Inside the home, the subsidy cuts have sharply increased household bills. Many people have scaled back on utilities, including gas for heating their homes through Argentina’s winter months, and will likely do the same for air conditioning this summer.
Last year, Argentines - together with their Uruguayan neighbours - led the world in meat consumption, according to the Organization for Economic Co-operation and Development (OECD). From steaks to sausage, the country’s famed high-quality beef dominates the menus of its cafes and grills, known as parrillas.
But in September alone, meat prices jumped nearly 9 percent from the previous month, and beef was 39 percent more expensive than it was the same month a year earlier, according to the IPCVA data.
Higher prices have curtailed a popular practice among Argentine construction workers, preparing an “asado,” or barbecue, at their work sites during Friday lunch hour. Once a common occurrence on city streets, it is now a rare sight.
“Before, people came and bought a kilo or a bit more. Now, they buy a half kilo,” said Alcides Benitez, 41, a butcher. He worries he may have to close his shop in the historic San Telmo neighbourhood of Buenos Aires.
Inflation in Argentina increased 6.5 percent in September alone. Adding to the pain, salaries have been slow to adjust.
Argentines have experienced soaring inflation in the past. During the country’s devastating financial crisis in 2001/2002 economic hardship undercut meat consumption. But an outbreak of foot-and-mouth disease in Argentina prompted a plunge in the country’s beef exports, forcing meat producers to sell at home at lower prices. As a result, despite the crisis, Argentines were still largely able to sate their appetite for meat.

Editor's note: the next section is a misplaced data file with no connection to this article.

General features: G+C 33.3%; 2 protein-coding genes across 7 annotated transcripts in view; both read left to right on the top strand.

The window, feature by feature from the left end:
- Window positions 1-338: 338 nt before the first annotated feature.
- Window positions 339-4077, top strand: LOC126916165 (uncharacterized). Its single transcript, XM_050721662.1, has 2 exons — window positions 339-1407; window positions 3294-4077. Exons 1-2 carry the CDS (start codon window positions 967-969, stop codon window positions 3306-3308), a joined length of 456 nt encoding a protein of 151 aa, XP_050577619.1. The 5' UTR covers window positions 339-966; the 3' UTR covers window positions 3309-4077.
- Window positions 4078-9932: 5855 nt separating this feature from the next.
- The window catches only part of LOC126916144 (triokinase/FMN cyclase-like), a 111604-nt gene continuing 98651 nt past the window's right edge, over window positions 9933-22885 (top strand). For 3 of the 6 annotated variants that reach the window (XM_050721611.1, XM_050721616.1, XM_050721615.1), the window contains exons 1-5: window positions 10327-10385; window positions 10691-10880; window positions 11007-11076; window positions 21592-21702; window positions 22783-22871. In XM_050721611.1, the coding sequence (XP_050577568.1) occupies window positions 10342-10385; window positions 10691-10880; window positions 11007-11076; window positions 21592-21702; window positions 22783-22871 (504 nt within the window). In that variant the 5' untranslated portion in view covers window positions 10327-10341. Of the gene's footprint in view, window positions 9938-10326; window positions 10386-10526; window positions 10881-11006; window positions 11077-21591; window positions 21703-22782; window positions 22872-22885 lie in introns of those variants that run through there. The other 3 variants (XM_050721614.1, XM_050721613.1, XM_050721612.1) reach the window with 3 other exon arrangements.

The new drop in consumption is a serious blow for Argentina’s meat industry, which was already reeling from the worst drought in years that scorched pastures in cattle-producing areas from late 2017 to mid-2018.
The meat industry relies on the domestic market for about 86 percent of sales, according to Ciccra. Strong demand from China and Russia has helped the beef industry offset losses in the domestic market, but exports, while growing, still account for only a small portion of overall sales.
Despite being famous for the quality of its meat, Argentina exports at a much lower rate than other major meat exporters like Brazil and Australia, said Matias Sara, a private consultant for the Argentine meat sector. For years, red tape and government policies that favoured the domestic market have been an obstacle to export growth.
Macri, a free-market advocate, slashed export taxes upon taking office in an effort to boost economic activity in the previously closed economy. He has since reintroduced taxes on some exports as he tries to balance the country’s budget.
“If it weren’t for China, particularly, and the rest of exports, in general, there would be a collapse,” said livestock producer Ulises Forte, who is also a director at IPCVA.
(This story removes extraneous word in paragraph 13)
Additional reporting and writing by Cassandra Garrison; Editing by Ross Colvin and Paul Thomasch